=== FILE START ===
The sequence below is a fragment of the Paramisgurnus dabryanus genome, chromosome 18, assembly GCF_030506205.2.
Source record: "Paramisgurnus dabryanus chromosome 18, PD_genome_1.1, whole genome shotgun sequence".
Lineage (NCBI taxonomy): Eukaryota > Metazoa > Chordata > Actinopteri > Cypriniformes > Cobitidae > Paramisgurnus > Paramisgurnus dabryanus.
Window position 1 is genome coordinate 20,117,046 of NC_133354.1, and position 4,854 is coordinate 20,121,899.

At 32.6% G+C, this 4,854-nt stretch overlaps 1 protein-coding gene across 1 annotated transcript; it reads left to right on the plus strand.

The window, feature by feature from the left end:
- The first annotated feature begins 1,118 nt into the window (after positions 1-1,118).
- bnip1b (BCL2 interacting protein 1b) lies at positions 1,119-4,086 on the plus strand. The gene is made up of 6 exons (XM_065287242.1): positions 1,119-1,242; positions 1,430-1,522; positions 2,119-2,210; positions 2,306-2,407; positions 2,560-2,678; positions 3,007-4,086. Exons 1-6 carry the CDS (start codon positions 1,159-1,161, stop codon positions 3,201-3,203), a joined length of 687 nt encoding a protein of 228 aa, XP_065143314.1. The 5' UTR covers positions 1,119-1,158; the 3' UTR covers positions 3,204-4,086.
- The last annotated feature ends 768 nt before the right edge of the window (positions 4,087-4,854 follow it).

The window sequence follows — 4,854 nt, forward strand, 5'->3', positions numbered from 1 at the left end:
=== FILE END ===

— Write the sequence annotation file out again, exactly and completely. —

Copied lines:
The sequence below is a fragment of the Paramisgurnus dabryanus genome, chromosome 18, assembly GCF_030506205.2.
Source record: "Paramisgurnus dabryanus chromosome 18, PD_genome_1.1, whole genome shotgun sequence".
Lineage (NCBI taxonomy): Eukaryota > Metazoa > Chordata > Actinopteri > Cypriniformes > Cobitidae > Paramisgurnus > Paramisgurnus dabryanus.
Window position 1 is genome coordinate 20,117,046 of NC_133354.1, and position 4,854 is coordinate 20,121,899.

At 32.6% G+C, this 4,854-nt stretch overlaps 1 protein-coding gene across 1 annotated transcript; it reads left to right on the plus strand.

The window, feature by feature from the left end:
- The first annotated feature begins 1,118 nt into the window (after positions 1-1,118).
- bnip1b (BCL2 interacting protein 1b) lies at positions 1,119-4,086 on the plus strand. The gene is made up of 6 exons (XM_065287242.1): positions 1,119-1,242; positions 1,430-1,522; positions 2,119-2,210; positions 2,306-2,407; positions 2,560-2,678; positions 3,007-4,086. Exons 1-6 carry the CDS (start codon positions 1,159-1,161, stop codon positions 3,201-3,203), a joined length of 687 nt encoding a protein of 228 aa, XP_065143314.1. The 5' UTR covers positions 1,119-1,158; the 3' UTR covers positions 3,204-4,086.
- The last annotated feature ends 768 nt before the right edge of the window (positions 4,087-4,854 follow it).

The window sequence follows — 4,854 nt, forward strand, 5'->3', positions numbered from 1 at the left end: